Regarding energy supply, a company is interested to produce energy as efficient as possible and as cheap as possible. Therefore, we see in Germany, China, India, swaps from modern gas power plants decommissioned to more profitable coal power stations, emitting tremendous amount of CO2. Primary energy demand is increasing. This is not good for our carbon budget!
Last week, A key note raised in a well networked conference 1600 conventional oil fields are going into depletion by -6%/year in average. This means that Oil Industry is requested to explore, develop and put on stream 55 mbd conventional oil coming from new fields.
Of course, There is no Peak Oil “stricto sensu”, as we know there are huge reserves of oil, gas and coal around the globe. But is this oil accessible at affordable price?
In 2001, Oil and Gas US$ 100 billion was reached. in 2013, US$ 700 billion will be spent. For sure, very deep waters exploration is promising exciting discovery and eventually profitable recovery. But it is good to know that one -12’000 feet (under salt crust) deep exploration rig may cost between US$ 100-200 million. This means that capex expectations are promised to grow tremendously in the following year. Oil majors are also feeling pressure as global demand is likely approaching a tipping point, pinching their earnings and share prices.
Exporter prices must meet importer price compulsory. In other words, the consumer can only pay an affordable price.
This trend is not worrying the Oil and Gas industry only but also Investment community as well. Last November 2013, 70 investors, coordinated by Ceres and the Carbon Tracker, sent letters to 45 largest oil, coal and power companies to assess the financial risks that climate change and these other trends pose to their business plans and requesting detailed responses by early 2014: “we would like to understand [the company’s] reserve exposure to the risks associated with current and probable future policies for reducing greenhouse gas emissions by 80 percent by 2050,” the investors wrote in their letter to oil and gas companies. “We would also like to understand what options there are for [the company] to manage these risks by, for example, reducing the carbon intensity of its assets, divesting its most carbon intensive assets, diversifying its business by investing in low carbon energy sources or returning capital to shareholders.”
Some US corporations started to account internally and “virtually” a carbon charge between US$ 10-40 to see we they are landing. Shipping companies would be inspired to think about issues, as they are emitting CO2 as well.
Of course, Shale gas production is increasing tremendously and even looking for more production and new demand to sustain prices. Shale gas industry has brought great advantage to US Economy and Obama Administration: more jobs, competitive advantage due to energy low cost, energy security, better US independence with less MENA oil imports, and less CO2 Emission due to commissioning gas power plants instead of coal power plants.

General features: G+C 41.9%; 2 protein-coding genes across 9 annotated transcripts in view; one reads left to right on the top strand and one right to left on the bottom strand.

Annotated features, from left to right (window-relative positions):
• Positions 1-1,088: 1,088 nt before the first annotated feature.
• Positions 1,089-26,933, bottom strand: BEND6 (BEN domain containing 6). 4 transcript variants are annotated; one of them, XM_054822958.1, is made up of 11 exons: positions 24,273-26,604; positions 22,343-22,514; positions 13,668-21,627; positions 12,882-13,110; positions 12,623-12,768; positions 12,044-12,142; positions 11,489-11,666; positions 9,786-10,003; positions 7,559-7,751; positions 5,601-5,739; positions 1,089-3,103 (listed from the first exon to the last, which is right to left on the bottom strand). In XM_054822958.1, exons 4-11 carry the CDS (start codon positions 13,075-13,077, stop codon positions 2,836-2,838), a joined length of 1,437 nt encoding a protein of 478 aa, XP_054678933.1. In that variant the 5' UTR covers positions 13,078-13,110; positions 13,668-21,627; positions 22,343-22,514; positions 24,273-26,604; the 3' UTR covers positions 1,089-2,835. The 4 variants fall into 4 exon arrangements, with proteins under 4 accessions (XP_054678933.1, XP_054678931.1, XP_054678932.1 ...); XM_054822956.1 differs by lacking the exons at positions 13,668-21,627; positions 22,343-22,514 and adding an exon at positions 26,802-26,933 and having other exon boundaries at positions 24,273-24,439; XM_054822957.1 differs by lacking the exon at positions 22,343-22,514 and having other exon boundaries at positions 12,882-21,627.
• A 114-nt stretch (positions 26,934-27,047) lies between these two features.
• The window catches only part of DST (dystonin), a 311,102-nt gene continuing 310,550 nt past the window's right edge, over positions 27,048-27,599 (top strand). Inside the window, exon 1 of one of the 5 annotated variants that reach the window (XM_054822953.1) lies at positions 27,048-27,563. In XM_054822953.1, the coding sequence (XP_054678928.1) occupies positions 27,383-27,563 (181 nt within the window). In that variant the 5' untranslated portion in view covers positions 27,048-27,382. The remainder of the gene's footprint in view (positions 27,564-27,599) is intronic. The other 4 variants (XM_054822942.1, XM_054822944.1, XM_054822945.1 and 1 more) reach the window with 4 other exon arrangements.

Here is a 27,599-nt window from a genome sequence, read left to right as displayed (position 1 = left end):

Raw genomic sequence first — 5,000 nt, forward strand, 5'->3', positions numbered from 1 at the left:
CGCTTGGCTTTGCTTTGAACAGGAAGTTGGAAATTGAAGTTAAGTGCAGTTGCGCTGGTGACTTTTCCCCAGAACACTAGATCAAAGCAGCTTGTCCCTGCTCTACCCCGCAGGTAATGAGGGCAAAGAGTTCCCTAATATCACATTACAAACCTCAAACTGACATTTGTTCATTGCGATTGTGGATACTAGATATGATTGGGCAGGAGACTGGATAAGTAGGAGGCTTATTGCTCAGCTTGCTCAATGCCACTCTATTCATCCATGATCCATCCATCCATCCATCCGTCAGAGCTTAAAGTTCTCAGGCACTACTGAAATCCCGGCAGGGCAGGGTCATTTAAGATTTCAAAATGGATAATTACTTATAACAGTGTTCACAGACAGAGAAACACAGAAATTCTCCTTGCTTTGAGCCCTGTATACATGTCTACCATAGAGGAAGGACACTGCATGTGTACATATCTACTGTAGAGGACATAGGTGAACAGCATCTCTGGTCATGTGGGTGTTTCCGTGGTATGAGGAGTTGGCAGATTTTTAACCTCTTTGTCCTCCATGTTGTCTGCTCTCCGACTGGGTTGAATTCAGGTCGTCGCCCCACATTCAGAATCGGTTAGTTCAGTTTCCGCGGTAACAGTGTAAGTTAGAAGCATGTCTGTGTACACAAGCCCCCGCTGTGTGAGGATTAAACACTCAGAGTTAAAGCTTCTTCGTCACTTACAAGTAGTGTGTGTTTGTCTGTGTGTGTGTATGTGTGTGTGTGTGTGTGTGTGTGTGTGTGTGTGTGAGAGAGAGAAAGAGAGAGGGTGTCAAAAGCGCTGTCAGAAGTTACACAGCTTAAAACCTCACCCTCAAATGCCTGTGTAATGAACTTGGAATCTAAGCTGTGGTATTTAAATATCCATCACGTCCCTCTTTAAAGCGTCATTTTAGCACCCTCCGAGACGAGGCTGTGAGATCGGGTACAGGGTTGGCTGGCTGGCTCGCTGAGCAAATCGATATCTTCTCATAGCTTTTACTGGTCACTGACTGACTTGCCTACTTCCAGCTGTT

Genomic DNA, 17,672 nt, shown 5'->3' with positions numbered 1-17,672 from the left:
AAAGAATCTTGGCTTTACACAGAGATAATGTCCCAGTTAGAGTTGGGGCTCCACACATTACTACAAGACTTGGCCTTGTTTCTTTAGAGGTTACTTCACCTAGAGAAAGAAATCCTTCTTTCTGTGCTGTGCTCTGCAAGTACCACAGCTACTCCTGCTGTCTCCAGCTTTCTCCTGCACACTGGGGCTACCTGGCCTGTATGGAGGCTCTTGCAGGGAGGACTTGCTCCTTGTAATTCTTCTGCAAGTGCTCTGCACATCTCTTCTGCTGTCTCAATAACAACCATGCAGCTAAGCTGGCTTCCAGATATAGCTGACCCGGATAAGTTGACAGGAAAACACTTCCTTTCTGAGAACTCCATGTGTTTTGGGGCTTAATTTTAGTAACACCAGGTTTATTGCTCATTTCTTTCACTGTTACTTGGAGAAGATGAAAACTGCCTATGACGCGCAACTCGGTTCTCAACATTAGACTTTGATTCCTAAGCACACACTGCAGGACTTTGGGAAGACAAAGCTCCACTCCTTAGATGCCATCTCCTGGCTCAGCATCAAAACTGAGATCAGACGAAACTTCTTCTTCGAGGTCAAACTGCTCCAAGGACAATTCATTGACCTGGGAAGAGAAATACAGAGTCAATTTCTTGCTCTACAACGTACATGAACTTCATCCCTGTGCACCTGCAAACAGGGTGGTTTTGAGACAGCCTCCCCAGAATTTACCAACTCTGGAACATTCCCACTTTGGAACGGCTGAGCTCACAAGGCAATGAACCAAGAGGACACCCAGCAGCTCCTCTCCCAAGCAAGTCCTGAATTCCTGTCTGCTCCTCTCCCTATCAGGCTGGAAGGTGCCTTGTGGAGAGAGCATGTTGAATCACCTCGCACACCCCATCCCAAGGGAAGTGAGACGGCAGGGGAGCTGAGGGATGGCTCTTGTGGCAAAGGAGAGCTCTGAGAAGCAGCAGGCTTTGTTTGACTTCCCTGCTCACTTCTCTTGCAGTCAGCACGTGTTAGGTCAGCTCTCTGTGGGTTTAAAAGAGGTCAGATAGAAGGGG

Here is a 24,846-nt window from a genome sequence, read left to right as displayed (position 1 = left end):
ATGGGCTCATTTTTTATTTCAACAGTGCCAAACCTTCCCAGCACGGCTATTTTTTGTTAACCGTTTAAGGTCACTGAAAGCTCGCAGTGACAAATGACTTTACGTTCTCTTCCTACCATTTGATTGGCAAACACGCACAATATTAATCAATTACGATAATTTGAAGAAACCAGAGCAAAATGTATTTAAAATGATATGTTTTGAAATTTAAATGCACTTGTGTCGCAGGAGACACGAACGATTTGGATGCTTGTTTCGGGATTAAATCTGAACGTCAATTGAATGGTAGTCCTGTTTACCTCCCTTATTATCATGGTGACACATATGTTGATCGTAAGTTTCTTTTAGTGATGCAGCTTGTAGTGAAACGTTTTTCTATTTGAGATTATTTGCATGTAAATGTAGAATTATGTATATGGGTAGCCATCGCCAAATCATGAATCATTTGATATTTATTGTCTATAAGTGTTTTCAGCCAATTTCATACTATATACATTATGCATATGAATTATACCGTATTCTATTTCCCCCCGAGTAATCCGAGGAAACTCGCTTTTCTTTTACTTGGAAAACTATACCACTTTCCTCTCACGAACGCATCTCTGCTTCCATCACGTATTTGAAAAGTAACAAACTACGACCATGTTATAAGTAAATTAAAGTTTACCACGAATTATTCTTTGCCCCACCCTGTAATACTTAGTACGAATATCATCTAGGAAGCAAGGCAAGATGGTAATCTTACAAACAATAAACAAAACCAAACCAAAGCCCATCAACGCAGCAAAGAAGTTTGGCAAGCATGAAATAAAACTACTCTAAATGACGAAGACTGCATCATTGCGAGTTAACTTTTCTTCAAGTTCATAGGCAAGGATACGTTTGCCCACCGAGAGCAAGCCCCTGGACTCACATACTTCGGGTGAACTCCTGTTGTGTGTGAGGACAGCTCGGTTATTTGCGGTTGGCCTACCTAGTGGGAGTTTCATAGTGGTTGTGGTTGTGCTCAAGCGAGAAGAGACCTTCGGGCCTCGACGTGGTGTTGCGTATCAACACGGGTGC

Last but not least, Biofuels are an accessible source of energy supply at affordable price when blended with gasoline or diesel.
Geo-strategic said, China is swapping natural resources to African producers against labor at dumping cost for infrastructures urgent needs due to exponential population growth: a win-win solution. Regarding the African energy market, as the barrel is around US$ 115, domestic energy production is still too expensive for local market: electricity is 10x more expensive then in Europe and domestic wages are around US$ 1-10/day.
Of course, it has been assessed that using approx. 5 million gallons water to extract 1 million of energy units is not a problem, as approx. 60-80% of contaminated water is remaining into deep ground and only 20-40% water is transported to water waste management plants or treated on site with new silicon-carbide membrane technology.
Nevertheless, the agri-business industry assessed last November that global agricultural output must increase by 70% by 2050. Cereal production alone must increase by 45% by 2050. This is good for shipping companies! In this context, it is not rocket science to assess that mid-latitude weather patterns are vital for growing the crops and foods in Europe, Black sea belt, US Midwest and China. We are nearly sure weather pattern will change in the coming decades on northern hemisphere.
- Environmental, social and governance responsibility
Several respected voices are underlining that social, environmental behavior must be taken into account to allow a long term planning. This means that green washing or window dressing will not be enough to maintain profitable turnover: educating and training local staff, setting up energy supply and helping eradicating poverty will allow them to make less children.
We are inspiring our clients with the so-called “nordic model” including women as fully recognized players in the community, social safety requirements, family planning be part of corporate policy, raising of environment awareness, climate change awareness, low carbon behavior, renewable energy shift and transparency will help to secure long term business model.
- Waking up consciousness of executive and raise willingness to reconsider core values.
- Then develop a strategic plan to take into account the topics mentioned below.
- Finally to implement a transformation of corporate culture to take into account these requirements. This is the most difficult. Why? Because if you ask a monkey if he want a banana right now or several bananas later on, you know his choice
To summarize, are we ready to set up frame conditions for our children and for next generations?